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59841Re: Bantam plans

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  • hobyarr
    Feb 28, 2009
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      Thanks for the explanations Bob and it's good to see you excited by
      the prospects for improvements.
      With the option to run the bottom up to the waterline at the stern,to
      reduce wake and hence improve economy, would this then mean the Bantam
      would only be happy operating in displacement (semi) mode.
      This is not personally a problem for me provided it would run up to
      about 9/10 knot. Do you believe this is achievable and what would be
      the hull speed do you thimk. Is it going to cheat the mono formula due
      to narrow hulls if we built at about the 24'-26' ft mark.
      The fixed bow option sounds like the way to go, don't fancy trying to
      back onto a trailer especially with some wind and wave. You'd have to
      cut and raise the motor to avoid fouling the trailer pretty early I
      imagine.
      I was in Melbourne about a month ago and had similar problems but
      luckily found a ferry that toured along the waterfront to
      Williamstown, this was the only way to see anything much.
      Thanks again - Darrell

      --- In bolger@yahoogroups.com, "Bob Slimak" <otter55806@...> wrote:
      >
      > Hi Darrell,
      > Glad to see that John did read the post and answer. Now I'm really
      > psyched up to try the 9.9 instead of the 25. I really want better gas
      > mileage. I know gas will not stay this cheap. His posting makes me
      > want to get back to Florida next winter and do the keys.
      > What I mean by the cabin not being attached is that the cabin sides
      > fold up and hook to the underside of the cabin top. At that point the
      > cabin top and sides are only floating on the cables from the 4 post.
      > When you have the top winched all the way up you then fold up the rear
      > panel and the two front panels. The front door is hinged to the port
      > side front panel. These panels are attached to the boat. With them in
      > the up position you then unhook the side panels and let them drop
      > down. Then you slowly winch the top down until it mates with the other
      > panels. You then lock the top into place with two turnbuckles at the
      > front, snugged up only by hand. This locks the top and sides to the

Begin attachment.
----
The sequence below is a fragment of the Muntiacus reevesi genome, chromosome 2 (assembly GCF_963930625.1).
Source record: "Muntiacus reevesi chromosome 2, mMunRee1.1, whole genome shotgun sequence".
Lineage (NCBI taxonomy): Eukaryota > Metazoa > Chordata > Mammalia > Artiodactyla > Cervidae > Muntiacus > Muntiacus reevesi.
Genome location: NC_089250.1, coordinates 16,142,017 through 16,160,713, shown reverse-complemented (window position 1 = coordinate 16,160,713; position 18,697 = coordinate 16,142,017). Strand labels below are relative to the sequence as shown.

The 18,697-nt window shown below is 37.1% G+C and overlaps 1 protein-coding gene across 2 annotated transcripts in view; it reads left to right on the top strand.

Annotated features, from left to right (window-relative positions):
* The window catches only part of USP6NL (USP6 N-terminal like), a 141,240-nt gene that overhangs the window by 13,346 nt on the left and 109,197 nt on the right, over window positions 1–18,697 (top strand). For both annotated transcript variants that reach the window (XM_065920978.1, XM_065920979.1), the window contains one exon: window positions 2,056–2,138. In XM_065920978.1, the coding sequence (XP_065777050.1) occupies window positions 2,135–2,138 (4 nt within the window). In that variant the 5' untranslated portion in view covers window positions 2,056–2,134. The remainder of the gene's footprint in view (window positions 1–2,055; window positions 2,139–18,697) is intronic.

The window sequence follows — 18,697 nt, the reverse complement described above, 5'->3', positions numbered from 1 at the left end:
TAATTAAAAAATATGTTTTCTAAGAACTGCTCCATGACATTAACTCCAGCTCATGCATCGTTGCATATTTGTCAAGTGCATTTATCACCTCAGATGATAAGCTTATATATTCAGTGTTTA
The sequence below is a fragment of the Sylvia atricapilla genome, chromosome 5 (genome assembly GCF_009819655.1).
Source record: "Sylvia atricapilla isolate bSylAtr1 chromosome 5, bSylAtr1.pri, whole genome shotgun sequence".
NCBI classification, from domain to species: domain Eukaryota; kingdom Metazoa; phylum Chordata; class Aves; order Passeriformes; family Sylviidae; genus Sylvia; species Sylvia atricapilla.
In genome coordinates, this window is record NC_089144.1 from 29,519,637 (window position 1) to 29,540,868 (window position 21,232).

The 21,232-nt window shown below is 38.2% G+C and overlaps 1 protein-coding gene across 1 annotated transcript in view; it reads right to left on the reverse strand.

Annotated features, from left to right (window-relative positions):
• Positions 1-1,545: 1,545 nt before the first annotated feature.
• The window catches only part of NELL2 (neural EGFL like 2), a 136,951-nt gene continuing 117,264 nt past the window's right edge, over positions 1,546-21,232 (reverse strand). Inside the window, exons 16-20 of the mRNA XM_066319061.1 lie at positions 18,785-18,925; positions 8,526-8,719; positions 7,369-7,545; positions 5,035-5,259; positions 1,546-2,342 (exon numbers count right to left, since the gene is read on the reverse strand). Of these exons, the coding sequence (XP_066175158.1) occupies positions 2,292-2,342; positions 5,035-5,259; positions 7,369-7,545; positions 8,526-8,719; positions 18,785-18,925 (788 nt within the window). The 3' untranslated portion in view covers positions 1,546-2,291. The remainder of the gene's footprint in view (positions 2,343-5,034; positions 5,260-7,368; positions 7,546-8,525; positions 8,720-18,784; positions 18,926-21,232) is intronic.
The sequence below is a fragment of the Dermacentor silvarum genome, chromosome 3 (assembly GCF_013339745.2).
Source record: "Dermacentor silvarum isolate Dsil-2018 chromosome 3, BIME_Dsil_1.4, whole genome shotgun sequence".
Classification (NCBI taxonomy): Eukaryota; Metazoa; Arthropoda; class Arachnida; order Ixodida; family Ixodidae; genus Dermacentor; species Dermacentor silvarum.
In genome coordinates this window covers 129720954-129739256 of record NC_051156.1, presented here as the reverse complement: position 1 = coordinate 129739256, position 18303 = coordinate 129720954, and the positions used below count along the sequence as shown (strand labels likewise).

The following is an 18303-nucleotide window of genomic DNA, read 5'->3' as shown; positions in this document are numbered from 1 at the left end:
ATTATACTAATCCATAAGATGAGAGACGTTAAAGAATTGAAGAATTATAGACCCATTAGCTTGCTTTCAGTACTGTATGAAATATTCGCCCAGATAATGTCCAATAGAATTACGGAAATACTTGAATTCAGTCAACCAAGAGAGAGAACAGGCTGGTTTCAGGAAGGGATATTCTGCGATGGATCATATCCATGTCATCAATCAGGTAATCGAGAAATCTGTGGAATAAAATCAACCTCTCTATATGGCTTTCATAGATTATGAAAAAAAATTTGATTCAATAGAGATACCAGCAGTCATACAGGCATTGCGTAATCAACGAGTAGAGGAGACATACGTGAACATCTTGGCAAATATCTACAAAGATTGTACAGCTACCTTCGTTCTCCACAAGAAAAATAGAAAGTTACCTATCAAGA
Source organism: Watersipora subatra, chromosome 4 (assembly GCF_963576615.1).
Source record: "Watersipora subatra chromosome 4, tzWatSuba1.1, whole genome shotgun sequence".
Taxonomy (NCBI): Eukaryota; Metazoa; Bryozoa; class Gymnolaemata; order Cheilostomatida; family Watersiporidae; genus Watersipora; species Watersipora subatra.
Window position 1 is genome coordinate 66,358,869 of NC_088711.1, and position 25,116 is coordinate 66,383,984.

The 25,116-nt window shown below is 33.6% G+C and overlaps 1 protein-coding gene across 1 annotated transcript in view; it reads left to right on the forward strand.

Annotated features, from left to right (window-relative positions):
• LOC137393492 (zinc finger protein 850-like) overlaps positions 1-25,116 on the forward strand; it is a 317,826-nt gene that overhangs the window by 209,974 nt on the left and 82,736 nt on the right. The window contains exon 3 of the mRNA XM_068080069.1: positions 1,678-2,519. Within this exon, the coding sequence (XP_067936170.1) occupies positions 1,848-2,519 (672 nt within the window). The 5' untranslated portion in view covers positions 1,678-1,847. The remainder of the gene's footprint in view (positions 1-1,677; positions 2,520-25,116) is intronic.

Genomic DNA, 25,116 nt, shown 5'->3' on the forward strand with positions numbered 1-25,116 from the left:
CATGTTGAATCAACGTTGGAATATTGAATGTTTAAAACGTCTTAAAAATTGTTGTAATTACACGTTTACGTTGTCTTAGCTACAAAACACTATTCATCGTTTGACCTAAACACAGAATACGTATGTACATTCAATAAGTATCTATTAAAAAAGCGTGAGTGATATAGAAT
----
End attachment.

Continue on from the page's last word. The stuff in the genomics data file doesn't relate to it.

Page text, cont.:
> panels that ARE attached to the boat. As I said before, this is
      > actually easy with two people, but a pain with one, as the cabin top
      > and sides float on those cables and wind, gravity by not being level,
      > etc means it has to be pushed into alignment for it to snap into
      > place. Easy with two, a pain with one. If I end up keeping the boat as
      > is, I'm thinking of changing the hand winch over to a 12V remote
      > controlled motor so I can be inside as it lowers to push things into
      > place. I can't do that and be outside hand cranking the winch. John
      > solved all this by building a regular non folding cabin since he was
      > not trailering far. If you order the plans from Bolger I believe you
      > get all the updates.
      > Oh yeah. Toms article mentions the removeable bow section. That was
      > on the original because the original client wanted the boat to fit
      > into a small garage. Not ever having a reason to want to remove the
      > bow I built it without that. Much easier. Because I don't remove the
      > bow I trailer it in the normal bow forward way instead of trying to
      > back onto the trailer, which you have to do in order to remove the
      > bow. You can see that in Toms photos.
      > Anyway, all this talk about boating has me wishing summer would hurry
      > up and get here. Also have to make sure I don't get stuck here next
      > winter like I did this one. I have been gone the last three winter and
      > don't much like being stuck here this one:(
      > On another note, I have a friend who is down in Melbourne for a few
      > weeks. He emailed that he wanted to walk down by the water to see if
      > he could find some boats to look at, but said everything was being
      > ruined by condo construction. Such a shame that you're having the
      > same destruction that we have had with these human sized beehives. I
      > always hope for Hurricanes to come along and knock them down. They
      > don't belong on a coast.
      > Bob
      >
      >
      >
      > In bolger@yahoogroups.com, "hobyarr" <knic0014@> wrote:
      > >
      > > Hello Bob, John and all
      > > There are heaps of mods to the original Bantam that enhance it's
      > > useabilty and economy. When ordering plans what do we ask for or what
      > > do we get. Do we just recieve the original and annoy you fellows later
      > > on and work it out or do the plans include the mods mentioned in
      > > previous posts and do we need to specifically ask for them.
      > > So far we've seen lengths from 20'-26'in 2' increments and bridgedeck
      > > clearance from 5"-12" and transom depth from 0-6".
      > > Are there any variations on the motor mounting, extending the sponsons
      > > behind the main hull and motor mount to protect motor and provide
      > > steps for access. Any other design thoughts, mods, etc
      > > Thanks - Darrell
      > >
      >
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